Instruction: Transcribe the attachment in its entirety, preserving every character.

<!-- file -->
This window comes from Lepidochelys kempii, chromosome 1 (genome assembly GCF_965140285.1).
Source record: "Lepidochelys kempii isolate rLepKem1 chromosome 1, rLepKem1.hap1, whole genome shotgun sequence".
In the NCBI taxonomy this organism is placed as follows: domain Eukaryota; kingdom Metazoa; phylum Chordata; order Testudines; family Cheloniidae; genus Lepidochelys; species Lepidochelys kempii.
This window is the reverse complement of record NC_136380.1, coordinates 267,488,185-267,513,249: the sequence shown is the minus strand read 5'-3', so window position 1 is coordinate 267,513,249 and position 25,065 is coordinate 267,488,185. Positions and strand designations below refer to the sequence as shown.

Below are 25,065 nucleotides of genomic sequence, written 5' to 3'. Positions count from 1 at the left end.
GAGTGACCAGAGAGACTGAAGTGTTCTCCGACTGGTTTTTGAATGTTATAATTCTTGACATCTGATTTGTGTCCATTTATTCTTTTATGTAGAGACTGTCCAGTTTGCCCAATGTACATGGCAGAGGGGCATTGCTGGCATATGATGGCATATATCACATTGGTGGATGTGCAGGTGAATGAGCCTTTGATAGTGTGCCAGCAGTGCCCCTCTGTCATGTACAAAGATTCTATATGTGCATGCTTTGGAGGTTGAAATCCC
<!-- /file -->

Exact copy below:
This window comes from Lepidochelys kempii, chromosome 1 (genome assembly GCF_965140285.1).
Source record: "Lepidochelys kempii isolate rLepKem1 chromosome 1, rLepKem1.hap1, whole genome shotgun sequence".
In the NCBI taxonomy this organism is placed as follows: domain Eukaryota; kingdom Metazoa; phylum Chordata; order Testudines; family Cheloniidae; genus Lepidochelys; species Lepidochelys kempii.
This window is the reverse complement of record NC_136380.1, coordinates 267,488,185-267,513,249: the sequence shown is the minus strand read 5'-3', so window position 1 is coordinate 267,513,249 and position 25,065 is coordinate 267,488,185. Positions and strand designations below refer to the sequence as shown.

Below are 25,065 nucleotides of genomic sequence, written 5' to 3'. Positions count from 1 at the left end.
GAGTGACCAGAGAGACTGAAGTGTTCTCCGACTGGTTTTTGAATGTTATAATTCTTGACATCTGATTTGTGTCCATTTATTCTTTTATGTAGAGACTGTCCAGTTTGCCCAATGTACATGGCAGAGGGGCATTGCTGGCATATGATGGCATATATCACATTGGTGGATGTGCAGGTGAATGAGCCTTTGATAGTGTGCCAGCAGTGCCCCTCTGTCATGTACAAAGATTCTATATGTGCATGCTTTGGAGGTTGAAATCCC